Informacion economica sobre Cuba

Foreign investment in Cuba

Come and see my villa

The regime has taken to locking up businessmen

May 19th 2012 | HAVANA

LAST year Coral Capital, one of the biggest private investors in Cuba,

released a glossy brochure for a property development. "Live in Havana,"

said the blurb. "You know you want to." It was anticipating a new law

that, for the first time since the revolution, would allow foreigners to

buy property, in this case around a couple of golf courses which the

company was intending to develop. Now Coral Capital's top two bosses,

both British citizens, are under arrest, caught up in an investigation

that has in equal measure bemused and alarmed foreigners doing business

in Cuba.

Since last summer dozens of senior Cuban managers, in industries from

nickel to cigars, have been arrested, along with some established

foreign businessmen. They include two Canadian executives who managed

trading companies. Another target was Max Marambio, a Chilean former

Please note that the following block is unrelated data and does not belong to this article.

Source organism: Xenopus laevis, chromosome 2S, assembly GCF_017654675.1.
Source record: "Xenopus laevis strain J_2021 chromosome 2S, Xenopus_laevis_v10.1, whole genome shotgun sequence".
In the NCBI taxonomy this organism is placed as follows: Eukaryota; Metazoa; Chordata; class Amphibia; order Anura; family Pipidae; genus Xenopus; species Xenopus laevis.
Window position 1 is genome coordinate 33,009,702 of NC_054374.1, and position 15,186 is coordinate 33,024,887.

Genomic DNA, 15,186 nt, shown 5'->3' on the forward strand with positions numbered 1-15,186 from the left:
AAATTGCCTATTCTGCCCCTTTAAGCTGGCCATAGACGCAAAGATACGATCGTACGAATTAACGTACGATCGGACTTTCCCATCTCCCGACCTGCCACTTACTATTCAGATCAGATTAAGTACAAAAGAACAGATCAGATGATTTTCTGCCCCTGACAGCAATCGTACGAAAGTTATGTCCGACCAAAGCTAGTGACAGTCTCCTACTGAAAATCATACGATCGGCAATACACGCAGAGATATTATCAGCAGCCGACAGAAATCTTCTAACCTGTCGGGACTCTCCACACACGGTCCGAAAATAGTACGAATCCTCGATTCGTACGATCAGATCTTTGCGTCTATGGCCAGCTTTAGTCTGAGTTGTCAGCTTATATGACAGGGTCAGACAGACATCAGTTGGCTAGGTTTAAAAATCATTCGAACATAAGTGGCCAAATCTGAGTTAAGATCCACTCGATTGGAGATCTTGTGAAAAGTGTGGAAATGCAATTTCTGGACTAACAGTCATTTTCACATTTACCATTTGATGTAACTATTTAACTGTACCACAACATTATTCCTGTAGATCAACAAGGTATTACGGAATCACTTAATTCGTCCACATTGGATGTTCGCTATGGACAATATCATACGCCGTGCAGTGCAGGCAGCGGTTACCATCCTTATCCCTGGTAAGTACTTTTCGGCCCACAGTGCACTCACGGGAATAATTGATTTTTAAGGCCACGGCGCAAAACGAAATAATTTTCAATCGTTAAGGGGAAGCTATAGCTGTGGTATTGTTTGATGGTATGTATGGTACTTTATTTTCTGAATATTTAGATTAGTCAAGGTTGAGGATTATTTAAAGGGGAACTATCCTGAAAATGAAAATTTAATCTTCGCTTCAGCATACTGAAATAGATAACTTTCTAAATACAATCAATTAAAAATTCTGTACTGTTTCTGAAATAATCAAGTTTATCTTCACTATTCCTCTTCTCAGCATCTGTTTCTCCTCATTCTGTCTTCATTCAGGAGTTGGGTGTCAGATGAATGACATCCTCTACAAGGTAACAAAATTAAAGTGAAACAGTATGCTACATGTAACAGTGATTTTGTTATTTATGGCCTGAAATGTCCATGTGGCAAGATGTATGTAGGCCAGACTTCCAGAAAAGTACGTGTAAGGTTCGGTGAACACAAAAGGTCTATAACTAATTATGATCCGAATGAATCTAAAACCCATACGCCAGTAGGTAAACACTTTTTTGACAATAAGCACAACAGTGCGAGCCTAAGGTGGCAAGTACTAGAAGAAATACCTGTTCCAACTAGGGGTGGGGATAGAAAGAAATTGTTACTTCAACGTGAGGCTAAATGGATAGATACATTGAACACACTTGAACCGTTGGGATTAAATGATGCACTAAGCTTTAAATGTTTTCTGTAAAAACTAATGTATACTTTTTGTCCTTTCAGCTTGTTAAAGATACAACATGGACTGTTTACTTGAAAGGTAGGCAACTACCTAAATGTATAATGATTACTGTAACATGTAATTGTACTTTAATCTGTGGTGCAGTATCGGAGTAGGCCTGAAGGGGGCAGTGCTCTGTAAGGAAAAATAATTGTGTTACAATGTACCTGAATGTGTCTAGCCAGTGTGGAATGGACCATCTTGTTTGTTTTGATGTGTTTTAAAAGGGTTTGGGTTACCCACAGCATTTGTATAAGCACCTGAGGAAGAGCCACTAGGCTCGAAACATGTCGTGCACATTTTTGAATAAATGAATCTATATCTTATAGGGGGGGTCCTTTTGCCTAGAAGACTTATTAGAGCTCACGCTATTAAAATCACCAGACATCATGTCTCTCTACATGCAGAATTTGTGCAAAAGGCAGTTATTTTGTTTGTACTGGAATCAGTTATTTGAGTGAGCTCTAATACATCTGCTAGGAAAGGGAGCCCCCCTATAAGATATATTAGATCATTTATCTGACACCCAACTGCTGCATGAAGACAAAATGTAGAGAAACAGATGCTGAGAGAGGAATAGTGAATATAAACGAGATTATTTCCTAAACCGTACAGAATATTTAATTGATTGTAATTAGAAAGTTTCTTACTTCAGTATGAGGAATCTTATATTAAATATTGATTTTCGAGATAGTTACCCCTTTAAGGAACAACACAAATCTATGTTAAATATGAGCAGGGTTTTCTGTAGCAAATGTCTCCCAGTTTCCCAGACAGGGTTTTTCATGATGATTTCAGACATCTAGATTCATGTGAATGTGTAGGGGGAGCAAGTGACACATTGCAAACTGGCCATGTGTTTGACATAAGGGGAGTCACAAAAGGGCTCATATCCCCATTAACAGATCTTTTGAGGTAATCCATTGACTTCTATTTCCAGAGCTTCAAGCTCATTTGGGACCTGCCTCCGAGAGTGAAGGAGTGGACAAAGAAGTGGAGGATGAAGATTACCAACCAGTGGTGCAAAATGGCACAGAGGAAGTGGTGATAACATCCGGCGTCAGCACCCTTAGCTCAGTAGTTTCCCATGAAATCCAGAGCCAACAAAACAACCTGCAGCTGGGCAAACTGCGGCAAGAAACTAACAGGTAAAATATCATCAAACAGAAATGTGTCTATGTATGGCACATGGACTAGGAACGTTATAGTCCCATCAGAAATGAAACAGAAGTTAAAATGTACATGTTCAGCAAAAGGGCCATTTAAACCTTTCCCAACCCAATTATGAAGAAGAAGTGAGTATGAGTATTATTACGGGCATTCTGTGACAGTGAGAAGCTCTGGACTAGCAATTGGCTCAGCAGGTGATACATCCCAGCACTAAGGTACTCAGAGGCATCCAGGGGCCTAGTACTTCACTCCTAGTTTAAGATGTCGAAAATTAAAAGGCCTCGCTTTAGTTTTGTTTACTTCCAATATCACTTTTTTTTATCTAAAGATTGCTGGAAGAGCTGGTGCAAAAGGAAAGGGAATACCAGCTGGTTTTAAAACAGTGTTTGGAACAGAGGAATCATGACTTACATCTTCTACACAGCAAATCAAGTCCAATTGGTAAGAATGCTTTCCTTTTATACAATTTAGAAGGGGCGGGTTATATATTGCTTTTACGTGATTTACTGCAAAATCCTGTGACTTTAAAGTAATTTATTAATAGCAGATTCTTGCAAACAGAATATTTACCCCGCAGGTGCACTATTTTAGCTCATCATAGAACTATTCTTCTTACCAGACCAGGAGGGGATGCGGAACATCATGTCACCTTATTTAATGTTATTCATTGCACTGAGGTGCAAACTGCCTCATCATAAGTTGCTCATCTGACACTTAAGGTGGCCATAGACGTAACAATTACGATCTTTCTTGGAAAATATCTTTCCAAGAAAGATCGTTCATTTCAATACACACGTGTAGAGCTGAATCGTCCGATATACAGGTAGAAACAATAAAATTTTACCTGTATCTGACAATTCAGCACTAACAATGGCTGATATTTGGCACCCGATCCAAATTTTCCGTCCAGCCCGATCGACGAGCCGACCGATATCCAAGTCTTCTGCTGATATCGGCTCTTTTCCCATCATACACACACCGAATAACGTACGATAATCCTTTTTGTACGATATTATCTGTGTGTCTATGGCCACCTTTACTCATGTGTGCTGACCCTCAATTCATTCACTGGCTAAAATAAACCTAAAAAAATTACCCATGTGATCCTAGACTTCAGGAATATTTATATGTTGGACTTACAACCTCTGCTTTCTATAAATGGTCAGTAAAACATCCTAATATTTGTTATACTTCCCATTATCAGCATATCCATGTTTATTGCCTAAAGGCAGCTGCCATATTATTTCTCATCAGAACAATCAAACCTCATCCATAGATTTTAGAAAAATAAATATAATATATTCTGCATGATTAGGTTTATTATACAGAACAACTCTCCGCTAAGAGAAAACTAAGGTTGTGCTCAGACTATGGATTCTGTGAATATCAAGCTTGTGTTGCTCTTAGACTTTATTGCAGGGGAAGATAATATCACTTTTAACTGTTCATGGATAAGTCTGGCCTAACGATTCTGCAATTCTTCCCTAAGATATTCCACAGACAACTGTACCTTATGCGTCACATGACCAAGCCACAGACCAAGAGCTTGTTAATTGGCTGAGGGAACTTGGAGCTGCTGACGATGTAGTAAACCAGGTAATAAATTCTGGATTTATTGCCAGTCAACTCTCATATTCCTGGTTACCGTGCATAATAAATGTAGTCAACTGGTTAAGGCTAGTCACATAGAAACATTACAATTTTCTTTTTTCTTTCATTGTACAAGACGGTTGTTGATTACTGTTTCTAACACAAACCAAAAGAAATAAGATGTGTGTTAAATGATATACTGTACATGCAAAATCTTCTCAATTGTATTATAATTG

guerrilla and friend of Fidel Castro, who made a fortune after setting

up a fruit-juice company that was one of Cuba's first joint enterprises.

He was convicted in absentia.

Coral Capital says it has invested around $75m in Cuba, notably in doing

up the Saratoga, Havana's most luxurious hotel. Its chief operating

officer, Stephen Purvis, was arrested as he was about to take his

children to school. Though assured that he will not face serious

charges, he has reason to be worried. His boss, Amado Fahkre, was picked

up last October and is still being held (he has not been formally

accused of any crime). Both men have been questioned at Villa Marista,

the notorious counter-intelligence headquarters of the Ministry of

Interior. Cuban intelligence officials boast that, eventually, everyone

"sings" after a stay at the villa.

These arrests have not been mentioned in the state media. But they

appear to form part of an inquiry into illegal payments to Cuban

citizens. Officially, almost all Cubans, including the managers of

businesses which turn over many millions of dollars, are paid a state

salary of around $20 a month. Under-the-table payments are commonplace.

"We are somewhat in the dark here," says a European businessman based in

Havana. "If I pay my manager an extra $100 a month, as I feel I should.

Is that a crime against national security?" It seems so.

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